Time Work setting Social setting ‡ ‡ ‡ Perception ‡ ‡ Attitudes Motives Interests Experience Expectations

The Perceiver

The Target

‡ ‡ ‡ ‡ ‡ ‡

Novelty Motion Sounds Size Background Proximity

Perception is our sensory experience of the world around us and involves both the recognition of environmental stimuli and actions in response to these stimuli. Through the perceptual process, we gain information about properties and elements of the environment that are critical to our survival. Perception not only creates our experience of the world around us; it allows us to act within our environment. 5

A number of factors operate to shape and sometimes distort perception. These factors can reside: a) In the perceiver. b) In the object or target being perceived or c) In the context of the situation in which the perception is mad 1. Characteristics of the Perceiver: Several characteristics of the perceiver can affect perception. When an individual looks at a target and attempts to interpret what he or she stands for, that interpretation is heavily influenced by personal characteristics of the individual perceiver. The major characteristics of the perceiver influencing perception are: a) Attitudes: The perceiver's attitudes affect perception. For example, suppose Mr. X is interviewing candidates for a very important position in his organization - a position that requires negotiating contracts with suppliers, most of whom are male. Mr X may feel that women are not capable of holding their own in tough negotiations. This attitude will doubtless affect his perceptions of the female candidates he interviews. b) Moods: Moods can have a strong influence on the way we perceive someone. We think differently when we are happy than we do when we are depressed. In addition, we remember information that is consistent with our mood state better than information that is inconsistent with our mood state. When in a positive mood, we form more positive impressions of others. When in a negative mood, we tend to evaluate others unfavourably. c) Motives: Unsatisfied needs or motives stimulate individuals and may exert a strong influence on their perceptions. For example, in an organizational context, a boss who is insecure perceives a subordinate's efforts to do an outstanding job as a threat to his or her own position. Personal insecurity can be translated into the perception that others are out to "get my job", regardless of the intention of the subordinates. d) Self-Concept: Another factor that can affect social perception is the perceivers' selfconcept. An individual with a positive self-concept tends to notice positive attributes in another person. In contrast, a negative self-concept can lead a perceiver to pick out negative traits in another person. Greater understanding of self allows us to have more accurate perceptions of others. e) Interest: The focus of our attention appears to be influenced by our interests. Because our individual interests differ considerably, what one person notices in a situation can differ from what others perceive. For example, the supervisor who has just been reprimanded by his boss for coming late is more likely to notice his colleagues coming late tomorrow than he did last week. If you are preoccupied with a personal problem, you may find it hard to be attentive in class.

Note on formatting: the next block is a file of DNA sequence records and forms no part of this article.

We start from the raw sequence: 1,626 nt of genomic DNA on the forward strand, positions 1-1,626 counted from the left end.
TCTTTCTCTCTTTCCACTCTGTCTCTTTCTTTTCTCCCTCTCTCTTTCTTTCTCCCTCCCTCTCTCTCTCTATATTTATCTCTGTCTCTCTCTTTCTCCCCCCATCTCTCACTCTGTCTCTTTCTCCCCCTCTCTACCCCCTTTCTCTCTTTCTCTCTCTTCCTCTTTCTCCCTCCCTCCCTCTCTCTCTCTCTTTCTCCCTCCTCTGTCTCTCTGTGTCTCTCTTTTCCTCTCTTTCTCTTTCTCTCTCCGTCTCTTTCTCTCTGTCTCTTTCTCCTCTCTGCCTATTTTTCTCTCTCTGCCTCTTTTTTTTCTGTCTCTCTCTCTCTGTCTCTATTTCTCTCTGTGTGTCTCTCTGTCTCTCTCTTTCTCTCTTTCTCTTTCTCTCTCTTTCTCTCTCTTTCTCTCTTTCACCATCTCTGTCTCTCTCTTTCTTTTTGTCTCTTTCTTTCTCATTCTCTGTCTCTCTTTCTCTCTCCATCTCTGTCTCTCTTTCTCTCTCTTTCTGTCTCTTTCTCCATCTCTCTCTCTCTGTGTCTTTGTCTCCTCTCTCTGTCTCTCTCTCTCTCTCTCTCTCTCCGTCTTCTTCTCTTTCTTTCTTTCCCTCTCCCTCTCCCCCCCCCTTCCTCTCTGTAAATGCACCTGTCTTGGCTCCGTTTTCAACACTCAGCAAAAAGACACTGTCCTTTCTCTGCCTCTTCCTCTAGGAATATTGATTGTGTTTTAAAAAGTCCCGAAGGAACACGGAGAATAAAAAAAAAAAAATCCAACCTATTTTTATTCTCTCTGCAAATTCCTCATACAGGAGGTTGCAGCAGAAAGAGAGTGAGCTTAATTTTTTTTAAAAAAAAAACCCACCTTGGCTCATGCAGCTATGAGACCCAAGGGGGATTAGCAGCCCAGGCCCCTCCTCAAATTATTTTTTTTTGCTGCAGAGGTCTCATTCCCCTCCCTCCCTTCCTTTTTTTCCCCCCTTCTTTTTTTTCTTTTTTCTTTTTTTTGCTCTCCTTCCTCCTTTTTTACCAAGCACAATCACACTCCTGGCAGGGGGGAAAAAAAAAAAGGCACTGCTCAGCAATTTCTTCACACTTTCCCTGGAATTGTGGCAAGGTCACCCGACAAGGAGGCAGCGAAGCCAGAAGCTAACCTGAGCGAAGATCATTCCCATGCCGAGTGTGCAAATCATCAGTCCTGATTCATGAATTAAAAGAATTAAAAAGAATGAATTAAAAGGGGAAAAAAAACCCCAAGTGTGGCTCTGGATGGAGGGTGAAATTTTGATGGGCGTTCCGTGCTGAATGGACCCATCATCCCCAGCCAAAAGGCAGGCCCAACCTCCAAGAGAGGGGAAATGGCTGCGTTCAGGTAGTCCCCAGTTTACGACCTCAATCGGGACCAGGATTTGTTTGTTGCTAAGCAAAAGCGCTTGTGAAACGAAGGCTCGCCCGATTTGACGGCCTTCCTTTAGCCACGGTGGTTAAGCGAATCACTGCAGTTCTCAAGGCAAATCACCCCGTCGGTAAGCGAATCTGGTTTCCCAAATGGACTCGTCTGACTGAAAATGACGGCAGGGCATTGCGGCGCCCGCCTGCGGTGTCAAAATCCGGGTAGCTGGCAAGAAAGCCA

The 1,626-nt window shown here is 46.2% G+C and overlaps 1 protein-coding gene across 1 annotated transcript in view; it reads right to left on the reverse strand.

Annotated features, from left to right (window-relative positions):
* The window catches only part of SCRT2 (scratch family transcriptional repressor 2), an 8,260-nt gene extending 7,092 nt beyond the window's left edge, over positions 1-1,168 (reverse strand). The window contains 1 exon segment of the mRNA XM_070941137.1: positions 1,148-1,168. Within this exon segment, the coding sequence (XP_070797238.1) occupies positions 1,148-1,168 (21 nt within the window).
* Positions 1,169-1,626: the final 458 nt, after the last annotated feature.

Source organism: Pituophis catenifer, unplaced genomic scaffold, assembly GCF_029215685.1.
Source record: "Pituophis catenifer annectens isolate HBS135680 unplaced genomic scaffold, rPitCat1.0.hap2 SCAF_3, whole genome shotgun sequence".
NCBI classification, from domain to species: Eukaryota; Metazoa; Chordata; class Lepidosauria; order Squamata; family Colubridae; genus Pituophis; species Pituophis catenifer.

f) Cognitive Structure: Cognitive structure, an individual's pattern of thinking, also affects perception. Some people have a tendency to perceive physical traits, such as height, weight, and appearance, more readily. Others tend to focus more on central traits, or personality dispositions. Cognitive complexity allows a person to perceive multiple characteristics of another person rather than attending to just a few traits. g) Expectations: Finally, expectations can distort your perceptions in that you will see what you expect to see. The research findings of the study conducted by Sheldon S Zalkind and Timothy W Costello on some specific characteristics of the perceiver reveal a) Knowing oneself makes it easier to see others accurately. b) ii. One's own characteristics affect the characteristics one is likely to see in others. c) iii. People who accept themselves are more likely to be able to see favourable aspects of other people. d) iv. Accuracy in perceiving others is not a single skill. These four characteristics greatly influence how a person perceives others in the environmental situation. CHARACTERISTICS OF THE TARGET Characteristics in the target that is being observed can affect what is perceived. Physical appearance plays a big role in our perception of others. Extremely attractive or unattractive individuals are more likely to be noticed in a group than ordinary looking individuals. Motion, sound, size and other attributes of a target shape the way we see it.The perceiver will notice the target's physical features like height, weight, estimated age, race and gender. Perceivers tend to notice physical appearance characteristics that contrast with the norm, that are intense, or that are new or unusual. Physical attractiveness often colours our entire impression of another person. Interviewers rate attractive candidates more favourably and attractive candidates are awarded higher starting salaries. Verbal communication from targets also affects our perception of them. We listen to the topics they speak about, their voice tone, and their accent and make judgements based on this input. Non-verbal communication conveys a great deal of information about the target. The perceiver deciphers eye contact, facial expressions, body movements, and posture all in an attempt to form an impression of the target .As a result of physical or time proximity, we often put together objects or events that are unrelated. For example, employees in a particular department are seen as a group. If two employees of a department suddenly resign, we tend to assume their departures were related when in fact, they might be totally unrelated. People, objects or events that are similar to each other also tend to be grouped together. The greater the similarity, the greater the probability we will tend to perceive them as a group.